After or during deposition of a liquid on the skin, evaporation of the substance and dermal absorption occur simultaneously which is why the vapour pressure of a substance is also relevant. Triethoxy(3-thiocyanatopropyl)silane and its hydrolysis product (3 -thiocyanatopropyl)silanetriol are considered to be minimally volatile. Therefore, evaporation from the skin surface is not considered a factor in the extent of potential uptake from the skin.


There is a QSPR to estimate the blood:air partition coefficient for human subjects as published by Meulenberg and Vijverberg (2000). The resulting algorithm uses the dimensionless Henry coefficient and the octanol:air partition coefficient (Koct:air) as independent variables.

Using these values for triethoxy(3-thiocyanatopropyl)silane results in a blood:air coefficient of 57000:1. Thereby, if lung exposure occurs, uptake into the systemic circulation also would occur. The high water solubility of the hydrolysis product, (3-thiocyanatopropyl)silanetriol, results in a markedly higher blood:air partition coefficient. Consequently, when hydrolysis has occurred (as expected in the lungs), significant uptake would be expected into the systemic circulation. However, the high water solubility of (3-thiocyanatopropyl)silanetriol may lead to some of it being retained in the mucus of the lungs and therefore, when hydrolysis has occurred, absorption is likely to slow down.


For blood:tissue partitioning, a QSPR algorithm has been developed by DeJongh et al. (1997) in which the distribution of compounds between blood and human body tissues as a function of water and lipid content of tissues and the n-octanol:water partition coefficient (Kow) is described. Using this value for triethoxy(3-thiocyanatopropyl)silane predicts that it will distribute into the main body compartments as follows: fat >> liver > brain ≈ muscle ≈ kidney with tissue:blood partition coefficients of 104.4 for fat and 3.0 to 6.4 for the remaining tissues. For the hydrolysis product, distribution would be minimal with tissue:blood partition coefficients of less than 1 for all tissues (zero for fat).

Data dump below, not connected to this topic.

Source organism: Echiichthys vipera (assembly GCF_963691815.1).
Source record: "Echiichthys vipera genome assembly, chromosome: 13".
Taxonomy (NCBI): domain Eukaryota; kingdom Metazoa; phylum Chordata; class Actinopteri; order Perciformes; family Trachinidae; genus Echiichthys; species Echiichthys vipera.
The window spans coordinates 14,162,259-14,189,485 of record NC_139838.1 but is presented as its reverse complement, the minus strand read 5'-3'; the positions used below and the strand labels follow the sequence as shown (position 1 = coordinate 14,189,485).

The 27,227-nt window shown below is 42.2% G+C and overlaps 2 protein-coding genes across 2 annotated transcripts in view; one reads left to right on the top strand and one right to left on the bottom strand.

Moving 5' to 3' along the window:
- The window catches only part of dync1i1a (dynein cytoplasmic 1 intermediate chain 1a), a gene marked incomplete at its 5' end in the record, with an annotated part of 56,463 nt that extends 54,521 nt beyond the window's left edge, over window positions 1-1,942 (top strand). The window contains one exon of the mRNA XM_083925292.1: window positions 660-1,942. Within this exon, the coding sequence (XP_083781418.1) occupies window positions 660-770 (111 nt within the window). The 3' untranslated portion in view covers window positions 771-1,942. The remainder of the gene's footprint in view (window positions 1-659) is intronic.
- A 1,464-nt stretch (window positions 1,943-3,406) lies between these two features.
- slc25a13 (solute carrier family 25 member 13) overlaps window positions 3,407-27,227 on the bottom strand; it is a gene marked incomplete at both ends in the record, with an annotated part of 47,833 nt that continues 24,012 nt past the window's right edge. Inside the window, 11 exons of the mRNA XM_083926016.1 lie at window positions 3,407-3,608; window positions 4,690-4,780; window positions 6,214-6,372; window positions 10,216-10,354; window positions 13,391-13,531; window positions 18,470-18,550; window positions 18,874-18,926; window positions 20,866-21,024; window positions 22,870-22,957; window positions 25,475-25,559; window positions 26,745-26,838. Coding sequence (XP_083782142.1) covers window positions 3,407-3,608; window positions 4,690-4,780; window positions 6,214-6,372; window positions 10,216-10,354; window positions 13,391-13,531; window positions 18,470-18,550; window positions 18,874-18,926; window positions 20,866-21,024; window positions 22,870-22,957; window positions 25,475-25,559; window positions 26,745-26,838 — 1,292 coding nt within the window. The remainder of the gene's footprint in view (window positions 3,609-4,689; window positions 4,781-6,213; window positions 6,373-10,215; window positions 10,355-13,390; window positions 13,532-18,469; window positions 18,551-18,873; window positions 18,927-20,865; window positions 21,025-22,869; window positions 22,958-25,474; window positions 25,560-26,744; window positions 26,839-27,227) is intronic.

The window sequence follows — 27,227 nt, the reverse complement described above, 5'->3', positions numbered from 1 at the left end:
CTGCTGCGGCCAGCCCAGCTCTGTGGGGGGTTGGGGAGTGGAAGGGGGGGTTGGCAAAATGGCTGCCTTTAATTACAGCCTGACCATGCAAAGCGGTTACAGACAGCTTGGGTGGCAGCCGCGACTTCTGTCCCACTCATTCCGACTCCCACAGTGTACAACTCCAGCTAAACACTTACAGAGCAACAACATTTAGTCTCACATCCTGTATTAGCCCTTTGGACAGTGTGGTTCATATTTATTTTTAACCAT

Table 1: tissue:blood partition coefficients


Log Kow







Triethoxy(3 -thiocyanatopropyl)silane


















No data regarding the metabolism of triethoxy(3-thiocyanatopropyl)silane is available. Genetic toxicity tests in vitro showed no observable effect differences with and without metabolic activation for triethoxy(3-thiocyanatopropyl)silane.


A determinant of the extent of urinary excretion is the soluble fraction in blood. QPSRs as developed by DeJongh et al. (1997) using log Kow as an input parameter, calculate the solubility in blood based on lipid fractions in the blood assuming that human blood contains 0.7% lipids.


Using this algorithm, the soluble fraction of triethoxy(3-thiocyanatopropyl)silane in blood is approximately 10% and for (3-thiocyanatopropyl)silanetriol is >99%. Therefore, these figures taken together with the low molecular weight and high water solubility of the hydrolysis product, (3-thiocyanatopropyl)silanetriol, suggest that it is likely to be effectively eliminated via the kidneys in urine. However, any hydrolysed parent substance with a lower water solubility and higher log Kow, would be predicted to not be as readily eliminated from the body. However, as the parent is hydrolysed, the hydrolysis product will be excreted via urine, and accumulation is therefore unlikely.

Renwick A. G. (1993) Data-derived safety factors for the evaluation of food additives and environmental contaminants. Fd. Addit. Contam.10: 275-305.

Meulenberg, C.J. and H.P. Vijverberg, Empirical relations predicting human and rat tissue:air partition coefficients of volatile organic compounds. Toxicol Appl Pharmacol, 2000. 165(3): p. 206-16.

DeJongh, J., H.J. Verhaar, and J.L. Hermens, A quantitative property-property relationship (QPPR) approach to estimate in vitro tissue-blood partition coefficients of organic chemicals in rats and humans. Arch Toxicol, 1997.72(1): p. 17-25.